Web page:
To prevent that from happening to you do some research before placing an order on the website. If the rest of the internet is selling the exact same thing for a higher price, skip the discounted website and chalk it up to a potential scam. At worst you will have missed out a significant sale and at best you just protected yourself from a likely scam.


Don’t Shop Over public WiFi

Smartphones are in essence minicomputers, making it possible for us to check our bank account or make a purchase on the fly. It's also something scores of consumers engage in daily. How many people do you know who made a purchase on Amazon while waiting in the line of a public venue?

Unfortunately, the hackers know all too well how easy and tantalizing it is to use a public WiFi hotspot to quickly order that must-have pair of Uggs. As a result, technologically-savvy thieves have come up with ways to capture your data as it is being transmitted to the merchant when shopping over a public WiFi hotspot. Sure, the internet connection may be free and won’t deplete your much-prized data, but if your payment information is captured by a hacker you could be in for more than the headache of running out of free data for the month.

Offering up your payment information over a public Wifi in a public area, no matter how supposedly secure the location itself is, is a security risk. The network is vulnerable to anyone monitoring that hotspot, giving them the opportunity to intercept any and all data being exchanged over the public airways. It’s much harder for scammers to seize information over the phone carrier’s secure network or through a private, encrypted hotspot.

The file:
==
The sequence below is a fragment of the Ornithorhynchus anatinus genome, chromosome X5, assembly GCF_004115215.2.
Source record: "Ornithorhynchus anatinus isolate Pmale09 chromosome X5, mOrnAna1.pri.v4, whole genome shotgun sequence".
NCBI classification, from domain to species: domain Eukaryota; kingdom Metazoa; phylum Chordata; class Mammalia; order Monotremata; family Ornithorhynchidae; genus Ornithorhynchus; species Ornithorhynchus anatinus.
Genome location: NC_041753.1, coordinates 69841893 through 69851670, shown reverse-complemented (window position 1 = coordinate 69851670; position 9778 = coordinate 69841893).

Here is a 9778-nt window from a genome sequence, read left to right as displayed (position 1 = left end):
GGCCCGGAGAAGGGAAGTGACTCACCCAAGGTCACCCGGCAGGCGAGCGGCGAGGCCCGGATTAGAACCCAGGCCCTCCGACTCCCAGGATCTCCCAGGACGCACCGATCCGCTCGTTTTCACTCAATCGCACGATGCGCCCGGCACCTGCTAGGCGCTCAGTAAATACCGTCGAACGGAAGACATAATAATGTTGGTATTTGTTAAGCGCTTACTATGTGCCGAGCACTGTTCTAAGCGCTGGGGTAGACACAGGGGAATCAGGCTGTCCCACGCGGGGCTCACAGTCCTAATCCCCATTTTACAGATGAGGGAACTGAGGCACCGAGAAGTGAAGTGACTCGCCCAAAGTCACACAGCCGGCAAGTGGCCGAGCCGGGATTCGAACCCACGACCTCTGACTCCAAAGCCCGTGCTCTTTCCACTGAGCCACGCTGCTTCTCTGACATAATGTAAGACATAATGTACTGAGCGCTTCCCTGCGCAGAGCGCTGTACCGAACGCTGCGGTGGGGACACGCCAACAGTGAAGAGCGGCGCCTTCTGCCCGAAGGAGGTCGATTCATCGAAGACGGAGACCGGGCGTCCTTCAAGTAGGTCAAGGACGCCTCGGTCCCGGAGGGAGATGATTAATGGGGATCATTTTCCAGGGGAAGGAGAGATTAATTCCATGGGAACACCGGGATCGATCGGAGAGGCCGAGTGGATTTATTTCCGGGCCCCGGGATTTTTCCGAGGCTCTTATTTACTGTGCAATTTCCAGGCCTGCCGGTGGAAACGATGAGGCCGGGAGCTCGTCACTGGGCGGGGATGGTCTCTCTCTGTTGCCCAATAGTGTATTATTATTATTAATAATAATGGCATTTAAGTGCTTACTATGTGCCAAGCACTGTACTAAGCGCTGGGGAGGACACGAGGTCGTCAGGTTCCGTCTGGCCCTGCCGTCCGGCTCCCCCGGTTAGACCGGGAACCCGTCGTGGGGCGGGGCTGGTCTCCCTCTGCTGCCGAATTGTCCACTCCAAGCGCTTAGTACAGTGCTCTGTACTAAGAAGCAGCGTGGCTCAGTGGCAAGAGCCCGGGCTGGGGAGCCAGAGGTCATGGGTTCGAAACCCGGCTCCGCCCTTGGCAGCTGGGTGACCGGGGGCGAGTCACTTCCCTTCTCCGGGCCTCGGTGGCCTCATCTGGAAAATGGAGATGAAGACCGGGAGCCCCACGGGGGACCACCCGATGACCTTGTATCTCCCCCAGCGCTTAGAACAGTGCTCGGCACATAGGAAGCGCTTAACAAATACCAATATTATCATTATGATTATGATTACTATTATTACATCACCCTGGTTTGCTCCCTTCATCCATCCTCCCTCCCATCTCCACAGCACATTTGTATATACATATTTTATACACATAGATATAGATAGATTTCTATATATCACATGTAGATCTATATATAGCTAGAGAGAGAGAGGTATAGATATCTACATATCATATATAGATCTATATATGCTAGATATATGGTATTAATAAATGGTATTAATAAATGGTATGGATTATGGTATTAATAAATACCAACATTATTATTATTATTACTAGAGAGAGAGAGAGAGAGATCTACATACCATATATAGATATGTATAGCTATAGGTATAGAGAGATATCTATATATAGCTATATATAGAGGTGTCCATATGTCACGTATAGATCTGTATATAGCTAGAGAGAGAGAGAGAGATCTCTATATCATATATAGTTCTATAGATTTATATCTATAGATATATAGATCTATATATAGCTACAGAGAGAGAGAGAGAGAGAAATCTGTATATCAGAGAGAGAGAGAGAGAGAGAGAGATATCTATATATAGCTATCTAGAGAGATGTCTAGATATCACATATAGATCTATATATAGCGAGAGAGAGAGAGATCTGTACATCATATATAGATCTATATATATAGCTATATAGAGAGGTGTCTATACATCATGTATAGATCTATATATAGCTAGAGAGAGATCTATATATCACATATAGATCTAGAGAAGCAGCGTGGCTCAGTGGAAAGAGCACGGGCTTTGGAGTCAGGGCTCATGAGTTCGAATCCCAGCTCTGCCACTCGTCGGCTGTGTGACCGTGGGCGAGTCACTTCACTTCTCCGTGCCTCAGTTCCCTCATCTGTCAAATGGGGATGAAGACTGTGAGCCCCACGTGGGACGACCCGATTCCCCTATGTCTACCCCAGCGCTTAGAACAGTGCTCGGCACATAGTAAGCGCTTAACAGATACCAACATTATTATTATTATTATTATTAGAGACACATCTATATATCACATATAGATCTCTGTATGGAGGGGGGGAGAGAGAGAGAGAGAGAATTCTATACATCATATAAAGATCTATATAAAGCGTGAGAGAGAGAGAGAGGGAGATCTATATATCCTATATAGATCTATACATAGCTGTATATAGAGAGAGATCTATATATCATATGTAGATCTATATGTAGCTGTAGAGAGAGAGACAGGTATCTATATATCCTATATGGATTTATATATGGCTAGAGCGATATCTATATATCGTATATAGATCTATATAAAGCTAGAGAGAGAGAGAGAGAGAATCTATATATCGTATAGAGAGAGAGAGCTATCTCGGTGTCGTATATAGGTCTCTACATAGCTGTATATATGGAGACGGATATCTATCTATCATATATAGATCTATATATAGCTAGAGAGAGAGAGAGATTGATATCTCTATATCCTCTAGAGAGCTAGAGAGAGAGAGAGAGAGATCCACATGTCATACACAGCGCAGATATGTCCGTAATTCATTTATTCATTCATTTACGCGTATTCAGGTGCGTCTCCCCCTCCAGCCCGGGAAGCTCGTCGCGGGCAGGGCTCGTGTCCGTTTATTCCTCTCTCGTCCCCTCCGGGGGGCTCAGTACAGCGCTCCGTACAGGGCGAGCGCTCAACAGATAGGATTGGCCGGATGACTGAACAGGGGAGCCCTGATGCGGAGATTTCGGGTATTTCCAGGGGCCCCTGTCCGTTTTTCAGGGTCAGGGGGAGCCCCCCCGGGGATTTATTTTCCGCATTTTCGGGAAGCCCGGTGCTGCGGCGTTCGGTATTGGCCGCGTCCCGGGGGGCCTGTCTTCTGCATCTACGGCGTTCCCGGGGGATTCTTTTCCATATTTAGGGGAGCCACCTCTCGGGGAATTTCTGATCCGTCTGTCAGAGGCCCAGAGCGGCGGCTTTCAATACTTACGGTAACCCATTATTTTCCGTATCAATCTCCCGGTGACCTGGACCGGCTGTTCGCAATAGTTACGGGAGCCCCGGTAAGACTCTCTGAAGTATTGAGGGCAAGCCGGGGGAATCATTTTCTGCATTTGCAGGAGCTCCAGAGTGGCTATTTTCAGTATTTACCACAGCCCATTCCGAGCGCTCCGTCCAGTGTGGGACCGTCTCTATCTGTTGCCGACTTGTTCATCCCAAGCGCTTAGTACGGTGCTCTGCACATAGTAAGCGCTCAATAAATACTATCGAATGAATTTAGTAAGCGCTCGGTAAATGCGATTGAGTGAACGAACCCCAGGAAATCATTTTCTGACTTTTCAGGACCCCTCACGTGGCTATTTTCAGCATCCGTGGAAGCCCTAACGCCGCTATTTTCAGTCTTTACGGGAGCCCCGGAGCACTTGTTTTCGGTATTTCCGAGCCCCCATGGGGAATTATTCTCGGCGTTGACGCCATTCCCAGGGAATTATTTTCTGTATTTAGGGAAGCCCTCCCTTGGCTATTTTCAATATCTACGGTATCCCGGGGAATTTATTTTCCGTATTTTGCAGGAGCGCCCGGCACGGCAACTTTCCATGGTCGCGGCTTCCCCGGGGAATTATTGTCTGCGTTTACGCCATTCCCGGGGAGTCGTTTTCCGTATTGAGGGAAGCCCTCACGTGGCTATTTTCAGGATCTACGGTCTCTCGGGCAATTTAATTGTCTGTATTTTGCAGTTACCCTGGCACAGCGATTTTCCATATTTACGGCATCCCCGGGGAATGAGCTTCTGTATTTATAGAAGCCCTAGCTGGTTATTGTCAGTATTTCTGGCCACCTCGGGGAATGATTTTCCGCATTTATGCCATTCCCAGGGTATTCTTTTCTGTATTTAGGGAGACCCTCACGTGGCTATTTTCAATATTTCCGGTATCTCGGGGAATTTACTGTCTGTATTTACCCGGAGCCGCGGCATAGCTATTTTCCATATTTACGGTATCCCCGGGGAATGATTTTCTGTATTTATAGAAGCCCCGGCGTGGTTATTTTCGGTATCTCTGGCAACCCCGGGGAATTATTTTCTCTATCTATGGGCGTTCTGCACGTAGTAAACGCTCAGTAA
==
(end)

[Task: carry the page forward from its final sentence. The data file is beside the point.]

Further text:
Fake Shopping Apps Want Your Credentials

The hackers do a great job of showing up where the masses are, and it didn’t take long for them to begin targeting mobile apps. Fake apps for both iPhone and Android have been popping up, aiming to trick shoppers into downloading and using them, thinking they're the real thing.

These apps look very close to the real thing but are trying to get your credit card information to steal your identity or cause other financial havoc. Some of these apps install malware on your device while others try to get you to log in via social media accounts to get ahold of your data that way.

In order to avoid being scammed make sure you download the app from the merchant’s website. If, however, you choose to download it from an app store check how long it has been around as well as the ratings from users. If it is relatively new and has little in the way of downloads, consider finding a different platform from which to download it or research it a bit more thoroughly before putting it on your phone with your personal information.


Create Smart Passwords (and Change Them Frequently)

If a hacker is able to figure out your password for a shopping site it is relatively easy to get into your account and access all your personal information, including address, birthdate, payment account numbers, and even potentially your social security number. That is why it is important to have a strong password that you change regularly.